Time passed as I came to. I didn't remember getting where I was. I felt like I woke up in a dream (or from a nightmare to find out it was real). By the time I got back to my car I was only up to 2.4mmol/l (43mg/dl). My blood sugar continued to tank OVER AND OVER for the next 2 hours. I can only imagine how low I was during that race. I wonder what would have happened if I tried to finish that last lap? I rode the whole race low. I assumed I took a DNF but either they took pity on me or it was a glitch in the system, they didn't give me a DNF.

It shook me for the rest of the day. I was hypo-hungover until Monday night. I cried and cursed and let the emotional trauma get the better of me. I didn't do anything wrong but why did I tank? Just a bad diabetes day? Did my pancreas suddenly start making insulin? Had I injected magical insulin? It’s over and there’s no way to know. I just HATE saying, “diabetes fucked my race”. A race I was looking so forward to and one I knew I could do better at.

We had 5 of our girls in this race. Whenever I looked up I saw the 4 NovoFIT kits up in front working together as a team. In the end, they dominated the podium and I couldn't be more proud to be wearing the same colours! Even though I did nothing to get them there.

Danielle, Sandra and Shelly taking the show!

As for me? I guess I’ll live to race another day with this diabetes prick in tow.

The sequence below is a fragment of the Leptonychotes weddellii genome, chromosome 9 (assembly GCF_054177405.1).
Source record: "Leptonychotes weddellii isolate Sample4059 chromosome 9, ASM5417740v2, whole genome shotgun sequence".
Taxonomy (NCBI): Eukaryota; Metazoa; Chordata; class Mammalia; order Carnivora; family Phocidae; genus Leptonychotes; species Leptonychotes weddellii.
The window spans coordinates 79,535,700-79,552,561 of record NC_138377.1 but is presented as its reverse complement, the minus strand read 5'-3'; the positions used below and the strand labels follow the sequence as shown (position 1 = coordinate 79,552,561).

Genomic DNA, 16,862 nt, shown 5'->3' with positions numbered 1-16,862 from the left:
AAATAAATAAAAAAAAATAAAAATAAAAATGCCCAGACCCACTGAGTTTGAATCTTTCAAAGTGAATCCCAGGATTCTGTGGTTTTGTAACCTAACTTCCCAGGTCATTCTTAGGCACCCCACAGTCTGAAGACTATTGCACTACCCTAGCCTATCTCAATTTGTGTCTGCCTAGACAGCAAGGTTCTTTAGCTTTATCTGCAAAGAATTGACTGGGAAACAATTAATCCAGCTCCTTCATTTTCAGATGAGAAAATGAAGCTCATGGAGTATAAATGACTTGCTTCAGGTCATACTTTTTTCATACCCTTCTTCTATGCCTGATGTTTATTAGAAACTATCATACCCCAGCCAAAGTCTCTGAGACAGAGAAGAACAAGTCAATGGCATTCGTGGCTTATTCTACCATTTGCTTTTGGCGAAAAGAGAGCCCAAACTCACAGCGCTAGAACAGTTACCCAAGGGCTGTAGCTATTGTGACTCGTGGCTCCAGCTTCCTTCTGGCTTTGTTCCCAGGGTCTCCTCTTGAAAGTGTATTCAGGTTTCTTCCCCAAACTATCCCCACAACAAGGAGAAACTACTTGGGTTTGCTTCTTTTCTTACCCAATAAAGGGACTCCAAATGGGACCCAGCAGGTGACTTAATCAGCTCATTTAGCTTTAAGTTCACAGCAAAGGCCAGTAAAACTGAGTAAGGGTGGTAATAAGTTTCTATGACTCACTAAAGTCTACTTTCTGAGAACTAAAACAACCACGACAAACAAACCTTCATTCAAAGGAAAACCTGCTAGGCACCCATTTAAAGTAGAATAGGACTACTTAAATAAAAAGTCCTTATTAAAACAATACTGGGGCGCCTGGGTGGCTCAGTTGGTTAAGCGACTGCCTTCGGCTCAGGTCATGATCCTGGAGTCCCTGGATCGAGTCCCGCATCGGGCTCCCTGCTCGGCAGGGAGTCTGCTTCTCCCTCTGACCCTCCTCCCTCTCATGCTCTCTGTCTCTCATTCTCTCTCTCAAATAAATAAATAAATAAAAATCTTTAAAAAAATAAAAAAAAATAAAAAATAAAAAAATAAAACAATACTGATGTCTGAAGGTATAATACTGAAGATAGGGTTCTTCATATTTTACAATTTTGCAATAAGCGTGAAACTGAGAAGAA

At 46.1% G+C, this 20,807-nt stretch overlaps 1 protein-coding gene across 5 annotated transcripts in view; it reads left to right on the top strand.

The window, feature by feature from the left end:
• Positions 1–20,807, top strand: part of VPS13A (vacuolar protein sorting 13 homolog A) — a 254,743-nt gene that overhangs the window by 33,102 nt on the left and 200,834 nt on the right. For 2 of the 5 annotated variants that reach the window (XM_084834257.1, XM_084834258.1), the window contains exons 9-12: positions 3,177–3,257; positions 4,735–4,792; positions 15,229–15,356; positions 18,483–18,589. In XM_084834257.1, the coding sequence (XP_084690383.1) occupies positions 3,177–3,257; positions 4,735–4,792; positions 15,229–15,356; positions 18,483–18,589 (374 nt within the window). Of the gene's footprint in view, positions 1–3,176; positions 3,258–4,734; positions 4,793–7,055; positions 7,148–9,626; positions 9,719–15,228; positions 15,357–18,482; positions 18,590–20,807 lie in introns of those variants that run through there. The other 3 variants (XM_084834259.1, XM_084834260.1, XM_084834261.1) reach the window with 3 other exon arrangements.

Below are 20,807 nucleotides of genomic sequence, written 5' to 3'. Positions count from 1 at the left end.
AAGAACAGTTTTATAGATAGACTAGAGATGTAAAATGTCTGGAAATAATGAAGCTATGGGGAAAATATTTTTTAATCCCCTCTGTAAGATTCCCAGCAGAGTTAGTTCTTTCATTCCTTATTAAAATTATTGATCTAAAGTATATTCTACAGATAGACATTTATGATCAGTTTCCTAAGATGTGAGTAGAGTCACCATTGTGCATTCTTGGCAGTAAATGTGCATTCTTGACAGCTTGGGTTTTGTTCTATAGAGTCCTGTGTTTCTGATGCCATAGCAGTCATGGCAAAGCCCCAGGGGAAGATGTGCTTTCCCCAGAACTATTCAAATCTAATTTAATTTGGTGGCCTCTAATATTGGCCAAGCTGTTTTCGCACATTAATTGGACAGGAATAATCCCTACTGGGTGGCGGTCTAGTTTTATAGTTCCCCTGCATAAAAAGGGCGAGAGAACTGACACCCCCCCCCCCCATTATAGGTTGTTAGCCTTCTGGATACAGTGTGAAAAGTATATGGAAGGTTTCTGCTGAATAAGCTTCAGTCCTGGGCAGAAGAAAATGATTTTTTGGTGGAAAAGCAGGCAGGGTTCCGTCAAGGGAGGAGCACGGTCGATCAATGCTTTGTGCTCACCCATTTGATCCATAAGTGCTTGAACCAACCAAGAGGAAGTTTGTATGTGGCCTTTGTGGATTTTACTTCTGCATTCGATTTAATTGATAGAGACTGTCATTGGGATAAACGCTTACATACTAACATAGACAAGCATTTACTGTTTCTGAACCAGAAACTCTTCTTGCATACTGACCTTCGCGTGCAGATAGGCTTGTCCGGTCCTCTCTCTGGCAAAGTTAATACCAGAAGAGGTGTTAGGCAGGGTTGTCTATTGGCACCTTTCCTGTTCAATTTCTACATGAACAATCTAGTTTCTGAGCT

One last quote. Words of wisdom from an old team mate, (Thank you Becky)

being waaaaaay low is a whole 'nother animal. It's not about how strong you are. It's biology. If you don't have sugar to use for fuel, and your body is devoting it's efforts to just dropping hormones so you don't die from an ugly low, you can't race. It would be like saying your car is a piece of crap because it won't start when there is no gas in the tank. Your car could be a freaking (insert cool car here, I don't know, I drive a Cobalt), but it wouldn't matter. You're not copping out. You're being honest about the reality of what your body CAN do.”

Sometimes it really helps ease the frustration when you look at the bigger picture. Thanks Becky and for the record, I drive a Honda Fit. Not a very “cool” car either.


  1. Really sorry to hear your race was screwed up by diabetes :( Hope your next one is perfection itself to make up for it! :)

  2. I'm so sorry this happened. Do you have a road ID? Mike recently got one.

  3. This made me to angry and upset for you. Fucking diabetes indeed. I am glad to hear that you are okay, but that is terrifying to think how low you went. You earned the right to cry and scream and stomp your feet. The next race will be different and you will own it. For now take care!

  4. Becky sure is a smart one! I had one of those "I'm-really-low-and-know-I-should-stop-but-I-don't-wanna' low last September at, ironically, the JDRF walk! I was trudging up the start of the Brooklyn Bridge and raiding my emergency-stash of sugar in just the first few minutes of the walk! By the time I reached the top of the bridge I was starting to feel better, but insisted on finishing...which I did.

  5. Oh man. I'm so sorry Scullmeister. What a shitty situation. Not that there's ever a good time to have a low, but why did it have to happen during a race.

    I think you're onto something about the bad combination of diabetes and expected. As long as I've played basketball, even when I follow the same recipe of food, rest, insulin, timing, whatever -- there are still days when it all goes to hell.

    I hate that.

    Here's to kicking ass in the next race.

  6. Not cool, Diabetes. Not cool. The next one will hopefully be better.